Budke would become one of Oregon’s more accomplished female golfers, winning, among many other titles, three Oregon Junior Girls Championships (including the year Pat took second), a national collegiate individual championship and eight Oregon Amateur Championships.

Pat wound up earning four letters in both golf and swimming, PIL championships in both and that state championship in swimming as a junior. In addition to being named “most athletic girl” by her classmates, she was a high academic achiever as well, being named co-valedictorian in Grant’s 675-student graduating class of 1969.

“I thought that showed I was pretty well rounded,” she says, modestly.

After high school, Pat spent two years at Willamette University, playing golf and adding volleyball just for good measure. She had only played the sport on an intramural level at Grant, and it’s reasonable here to assume her height definitely gave her an advantage.

After her junior year, Pat transferred to Stanford, where she was happily accepted onto the golf team.

“People would ask me if I played on the Stanford golf team and I’d tell them I was the Stanford golf team,” she says. “This was before Title IX (and the introduction of scholarships for women athletes), so they essentially took anyone who walked through the door. I was the only one who walked through the door.”

Pat funded her education with a combination of financial aid and her earnings from a “grueling” but well-paid summer job working the steam press at Jantzen. She credits her parents for influencing her and all her siblings to pursue a college education. But, with seven kids, they made it clear they wouldn’t be able to fund it.

“Dad had always told me I could go to any college I could afford,” she muses.

“There were no scholarships for girls, so good grades were the ticket,” Pat wrote in her online PIL Hall of Fame bio. “With luck and perseverance, six of seven (Jensen children) completed bachelor’s degrees and several went on to earn MBAs.”

Pat’s older brother was an All-American swimmer at the University of Oregon. Another brother was a high jumper on the Ducks track team and later won a master’s world championship in the event, “while he had prostate cancer,” says Pat proudly, adding that her sisters all enjoyed success as athletes as well.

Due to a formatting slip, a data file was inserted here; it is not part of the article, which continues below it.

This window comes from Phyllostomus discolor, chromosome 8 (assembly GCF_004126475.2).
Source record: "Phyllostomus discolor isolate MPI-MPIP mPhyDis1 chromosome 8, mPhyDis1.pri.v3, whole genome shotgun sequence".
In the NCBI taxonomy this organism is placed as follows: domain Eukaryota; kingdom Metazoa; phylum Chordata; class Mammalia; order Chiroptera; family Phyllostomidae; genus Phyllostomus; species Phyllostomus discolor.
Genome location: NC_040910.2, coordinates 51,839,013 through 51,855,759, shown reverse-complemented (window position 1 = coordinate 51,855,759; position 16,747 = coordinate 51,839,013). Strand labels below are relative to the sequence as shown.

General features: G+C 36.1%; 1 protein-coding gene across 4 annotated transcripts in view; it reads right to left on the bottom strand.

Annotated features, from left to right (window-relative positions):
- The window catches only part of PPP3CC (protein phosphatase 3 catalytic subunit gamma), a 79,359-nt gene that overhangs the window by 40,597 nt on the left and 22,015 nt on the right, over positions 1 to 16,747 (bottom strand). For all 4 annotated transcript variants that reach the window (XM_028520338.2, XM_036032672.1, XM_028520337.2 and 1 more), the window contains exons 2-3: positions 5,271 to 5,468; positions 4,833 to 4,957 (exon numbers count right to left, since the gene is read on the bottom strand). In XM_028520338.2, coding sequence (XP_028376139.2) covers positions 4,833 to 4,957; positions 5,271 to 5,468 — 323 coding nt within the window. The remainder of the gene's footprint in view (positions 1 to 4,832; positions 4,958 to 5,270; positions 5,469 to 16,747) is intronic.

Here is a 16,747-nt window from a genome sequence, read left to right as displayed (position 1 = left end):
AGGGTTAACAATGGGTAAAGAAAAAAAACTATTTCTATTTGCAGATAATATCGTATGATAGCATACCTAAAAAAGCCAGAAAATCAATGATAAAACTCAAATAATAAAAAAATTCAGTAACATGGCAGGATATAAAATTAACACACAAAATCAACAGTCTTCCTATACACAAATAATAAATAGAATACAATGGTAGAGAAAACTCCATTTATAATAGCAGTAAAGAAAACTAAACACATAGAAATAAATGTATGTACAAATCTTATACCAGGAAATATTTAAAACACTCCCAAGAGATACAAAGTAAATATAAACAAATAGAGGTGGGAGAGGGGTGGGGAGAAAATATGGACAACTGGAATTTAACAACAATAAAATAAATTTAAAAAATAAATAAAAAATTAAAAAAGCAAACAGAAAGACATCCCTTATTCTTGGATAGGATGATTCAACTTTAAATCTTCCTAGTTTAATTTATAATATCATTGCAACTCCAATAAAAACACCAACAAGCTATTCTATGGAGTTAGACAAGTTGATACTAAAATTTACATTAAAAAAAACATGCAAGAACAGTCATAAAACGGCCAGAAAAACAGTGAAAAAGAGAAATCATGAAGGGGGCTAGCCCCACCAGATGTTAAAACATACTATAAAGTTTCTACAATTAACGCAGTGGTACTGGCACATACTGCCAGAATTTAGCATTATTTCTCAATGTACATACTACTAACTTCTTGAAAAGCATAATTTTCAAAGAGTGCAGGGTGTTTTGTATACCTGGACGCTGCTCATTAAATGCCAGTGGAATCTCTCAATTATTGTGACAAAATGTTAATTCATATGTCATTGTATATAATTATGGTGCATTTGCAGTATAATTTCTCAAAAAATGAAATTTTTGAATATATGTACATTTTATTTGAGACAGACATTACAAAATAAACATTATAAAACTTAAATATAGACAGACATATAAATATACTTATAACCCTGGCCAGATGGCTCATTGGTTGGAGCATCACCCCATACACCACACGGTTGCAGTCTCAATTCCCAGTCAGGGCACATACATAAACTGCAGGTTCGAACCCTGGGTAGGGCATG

After earning her degree from Stanford, Pat stayed in the Bay Area, working in San Francisco as an insurance actuary until she answered a call from a headhunter that led to her moving to Atlanta, where she finished her career still in the industry.

“I specialized in what I liked to call the less-talented drivers; a lot of people with bad driving records who had been dropped by their insurer,” she says dryly.

Pat Jensen and husband Alan Murray

Pat Jensen and husband Alan Murray

After living away from Oregon for about 40 years, Jensen retired and returned to the area in 2009. She now lives in Camas with her husband, Alan Murray, and is back at Riverside Country Club, golfing every day, often with her adopted daughter, Katie, a developmentally disabled 28-year-old (and one of her and Alan’s three grown children).

“I used to take her out to caddy for me when she was in school because she wasn’t getting much exercise,” Pat says. “She learned all the protocols -- when to talk, when not to talk, how to read traps.”

Pat and Katie have played Special Olympics golf tournaments in Washington and, unsurprisingly, won a state championship.

She was inducted into the PIL Hall of Fame in 2016, two years after being earning the same honor at Grant.

“That was a great honor to join a lot of really accomplished athletes,” she says. “The further back you go, it’s harder to find women who had the opportunity to accomplish much in sports, so it was special to be recognized.”

Long after her high school glory days, Pat has continued to achieve. It took her 45 years of golfing to hit her first hole in one, but now she has three to her credit.

“It took my mom 31 years before she hit her first, and she wound up with three, too. So, I tell people there’s always hope,” Pat says.

She still sports a 12 handicap that was “more like a nine” until she got a case of the putting yips. “I’m shooting terrible scores, trying lots of different things to fix the problem.”

There’s an old, or more likely ancient, proverb about the value of practice that, with another subject, might fit naturally here. But Pat has already achieved a lot of success without adhering to it, so why ditch her tried-and-true strategy at this stage of a pretty darn good game?

Do you know Pat? She can be reached at

CyberMuseum bio: